Types of Olives

Published By :-Junior Chef     Author :- Junior Chef    Published Date :- 28 April, 2013

Types of Olives
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Types of Olives The only difference between green olives and black olives is ripeness. Unripe olives are green, whereas fully ripe olives are black. Olives are cured or pickled before consumption, using various methods including oil-cured, water-cured, brine-cured, dry-cured, and lye-cured.

Olive Types

Green olives must be soaked in a lye solution before brining, whereas ripe black olives can proceed straight to brining. The longer the olive is permitted to ferment in its own brine, the less bitter and more intricate its flavor will become. Green olives are usually pitted, and often stuffed with various fillings, including pimientos, almonds, anchovies, jalapenos, onions or capers.

Black olives are graded into sizes labeled as small (3.2 to 3.3 grams each), medium, large, extra large, jumbo, colossal, and supercolossal (14.2 to 16.2 grams). Black olives contain more oil than green.

Unopened olives can be stored at room temperature up to 2 years. Opened olives should be refrigerated in their own liquid in a non-metal container and will last up to several weeks after opening.

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Olive Varieties

Here are some of the more popular olive varieties:

manzanilla:  Spanish green olive, available unpitted and/or stuffed, lightly lye-cured then packed in salt and lactic acid brine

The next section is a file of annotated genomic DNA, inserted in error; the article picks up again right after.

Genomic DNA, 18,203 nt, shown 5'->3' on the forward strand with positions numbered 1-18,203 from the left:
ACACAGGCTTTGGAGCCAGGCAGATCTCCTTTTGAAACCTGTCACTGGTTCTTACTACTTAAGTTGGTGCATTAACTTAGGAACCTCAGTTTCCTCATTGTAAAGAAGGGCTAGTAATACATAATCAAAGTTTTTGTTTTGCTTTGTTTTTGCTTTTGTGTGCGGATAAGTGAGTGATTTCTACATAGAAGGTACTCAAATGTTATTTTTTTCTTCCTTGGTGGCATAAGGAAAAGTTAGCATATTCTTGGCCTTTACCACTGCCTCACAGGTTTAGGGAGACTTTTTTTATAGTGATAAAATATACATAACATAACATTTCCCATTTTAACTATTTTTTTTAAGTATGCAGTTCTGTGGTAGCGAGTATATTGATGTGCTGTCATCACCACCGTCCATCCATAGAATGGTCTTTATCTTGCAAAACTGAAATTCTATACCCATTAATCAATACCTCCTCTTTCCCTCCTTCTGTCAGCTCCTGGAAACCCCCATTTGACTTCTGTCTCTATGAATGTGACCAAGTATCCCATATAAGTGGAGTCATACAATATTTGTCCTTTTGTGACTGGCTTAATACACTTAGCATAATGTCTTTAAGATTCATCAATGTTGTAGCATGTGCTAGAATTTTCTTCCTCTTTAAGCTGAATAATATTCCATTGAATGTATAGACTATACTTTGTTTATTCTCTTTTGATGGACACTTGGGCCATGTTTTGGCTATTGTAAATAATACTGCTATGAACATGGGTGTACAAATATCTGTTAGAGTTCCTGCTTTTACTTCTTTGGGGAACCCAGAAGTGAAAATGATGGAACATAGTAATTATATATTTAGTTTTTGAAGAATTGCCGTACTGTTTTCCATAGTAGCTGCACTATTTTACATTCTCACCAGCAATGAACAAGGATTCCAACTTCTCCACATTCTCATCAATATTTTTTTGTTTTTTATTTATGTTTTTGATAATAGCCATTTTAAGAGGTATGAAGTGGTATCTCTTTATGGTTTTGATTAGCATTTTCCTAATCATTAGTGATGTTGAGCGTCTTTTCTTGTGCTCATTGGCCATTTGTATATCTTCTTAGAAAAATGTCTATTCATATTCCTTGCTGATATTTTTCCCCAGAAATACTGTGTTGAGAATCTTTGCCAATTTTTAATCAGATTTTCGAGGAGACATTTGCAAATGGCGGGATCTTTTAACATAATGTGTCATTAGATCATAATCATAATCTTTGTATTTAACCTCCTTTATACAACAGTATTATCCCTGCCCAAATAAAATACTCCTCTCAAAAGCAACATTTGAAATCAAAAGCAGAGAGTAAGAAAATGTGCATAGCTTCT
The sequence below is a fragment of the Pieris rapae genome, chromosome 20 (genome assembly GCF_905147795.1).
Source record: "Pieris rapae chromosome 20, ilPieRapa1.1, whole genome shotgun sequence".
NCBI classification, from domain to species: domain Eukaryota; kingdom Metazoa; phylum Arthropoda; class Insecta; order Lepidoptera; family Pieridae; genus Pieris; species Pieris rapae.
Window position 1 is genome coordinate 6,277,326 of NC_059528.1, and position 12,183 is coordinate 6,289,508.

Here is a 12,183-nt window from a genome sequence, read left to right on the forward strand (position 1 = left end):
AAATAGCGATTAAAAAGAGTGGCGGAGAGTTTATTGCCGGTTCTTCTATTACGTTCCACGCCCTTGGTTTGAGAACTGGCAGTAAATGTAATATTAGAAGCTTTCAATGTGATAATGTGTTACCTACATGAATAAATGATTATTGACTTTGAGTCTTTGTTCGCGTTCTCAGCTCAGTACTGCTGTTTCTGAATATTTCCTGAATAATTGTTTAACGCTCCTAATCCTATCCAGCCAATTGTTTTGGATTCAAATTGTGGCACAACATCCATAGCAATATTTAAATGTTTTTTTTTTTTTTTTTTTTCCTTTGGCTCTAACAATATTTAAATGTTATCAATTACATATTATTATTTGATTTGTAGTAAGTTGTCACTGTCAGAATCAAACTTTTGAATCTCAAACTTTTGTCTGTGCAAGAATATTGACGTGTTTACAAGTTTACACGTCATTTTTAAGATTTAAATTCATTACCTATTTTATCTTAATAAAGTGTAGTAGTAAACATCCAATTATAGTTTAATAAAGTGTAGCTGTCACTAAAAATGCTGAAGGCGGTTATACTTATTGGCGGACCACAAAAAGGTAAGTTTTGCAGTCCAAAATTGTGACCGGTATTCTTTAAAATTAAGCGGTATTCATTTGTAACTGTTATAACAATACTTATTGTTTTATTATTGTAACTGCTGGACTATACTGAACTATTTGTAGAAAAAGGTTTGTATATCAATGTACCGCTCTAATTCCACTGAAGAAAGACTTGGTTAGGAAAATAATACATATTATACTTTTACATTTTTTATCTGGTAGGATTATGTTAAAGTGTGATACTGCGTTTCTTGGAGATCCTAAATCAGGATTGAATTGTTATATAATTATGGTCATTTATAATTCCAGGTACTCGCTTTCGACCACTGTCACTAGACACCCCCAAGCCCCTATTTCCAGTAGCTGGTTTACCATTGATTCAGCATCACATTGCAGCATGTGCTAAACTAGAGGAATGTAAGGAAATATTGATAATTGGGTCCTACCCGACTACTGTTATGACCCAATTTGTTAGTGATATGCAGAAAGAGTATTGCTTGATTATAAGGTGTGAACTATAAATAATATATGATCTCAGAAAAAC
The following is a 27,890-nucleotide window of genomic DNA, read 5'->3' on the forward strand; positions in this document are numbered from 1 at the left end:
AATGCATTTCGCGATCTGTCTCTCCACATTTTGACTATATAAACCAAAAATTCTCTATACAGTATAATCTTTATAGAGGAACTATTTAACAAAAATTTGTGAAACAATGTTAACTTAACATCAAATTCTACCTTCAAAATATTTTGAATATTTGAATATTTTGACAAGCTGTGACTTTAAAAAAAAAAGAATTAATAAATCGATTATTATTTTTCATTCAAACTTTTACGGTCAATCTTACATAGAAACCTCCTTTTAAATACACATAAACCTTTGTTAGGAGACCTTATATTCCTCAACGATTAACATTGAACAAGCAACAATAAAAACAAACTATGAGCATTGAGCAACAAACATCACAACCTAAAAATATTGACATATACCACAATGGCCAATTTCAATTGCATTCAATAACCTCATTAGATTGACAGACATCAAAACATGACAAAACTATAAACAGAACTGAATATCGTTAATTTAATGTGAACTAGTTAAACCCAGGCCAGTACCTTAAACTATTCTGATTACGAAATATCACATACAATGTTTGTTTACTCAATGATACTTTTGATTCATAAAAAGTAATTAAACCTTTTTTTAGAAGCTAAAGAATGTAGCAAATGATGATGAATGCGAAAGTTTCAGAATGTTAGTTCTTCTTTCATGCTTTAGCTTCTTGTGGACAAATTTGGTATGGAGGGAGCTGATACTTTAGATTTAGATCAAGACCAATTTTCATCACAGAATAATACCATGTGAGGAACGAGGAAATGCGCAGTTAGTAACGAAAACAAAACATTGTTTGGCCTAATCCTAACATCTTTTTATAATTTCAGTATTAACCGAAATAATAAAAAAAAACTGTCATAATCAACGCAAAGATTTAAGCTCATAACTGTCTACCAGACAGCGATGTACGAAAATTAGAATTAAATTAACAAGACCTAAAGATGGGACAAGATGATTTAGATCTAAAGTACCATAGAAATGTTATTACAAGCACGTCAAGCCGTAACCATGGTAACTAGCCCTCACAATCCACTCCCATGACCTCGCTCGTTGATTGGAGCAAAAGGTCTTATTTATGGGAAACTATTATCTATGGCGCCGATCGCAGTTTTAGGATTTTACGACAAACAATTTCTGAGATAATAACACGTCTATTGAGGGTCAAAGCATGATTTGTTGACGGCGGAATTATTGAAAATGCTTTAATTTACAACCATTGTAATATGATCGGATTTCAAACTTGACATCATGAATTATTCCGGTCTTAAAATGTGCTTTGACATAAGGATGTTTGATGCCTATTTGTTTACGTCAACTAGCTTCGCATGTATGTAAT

picholine:  French green olive, salt-brine cured, with subtle, lightly salty flavor, sometimes packed with citric acid as a preservative in the U.S.

kalamata:  Greek black olive, harvested fully ripe, deep purple, almond-shaped, brine-cured, rich and fruity flavor

niçoise:  French black olive, harvested fully ripe, small in size, rich, nutty, mellow flavor, high pit-to-meat ratio, often packed with herbs and stems intact

liguria:  Italian black olive, salt-brine cured, with a vibrant flavor, sometimes packed with stems

ponentine:  Italian black olive, salt-brine cured then packed in vinegar, mild in flavor

gaeta:  Italian black olive, dry-salt cured, then rubbed with oil, wrinkled in appearance, mild flavor, often packed with rosemary and other herbs

lugano:  Italian black olive, usually very salty, sometimes packed with olive leaves, popular at tastings

sevillano:  Californian, salt-brine cured and preserved with lactic acid, very crisp



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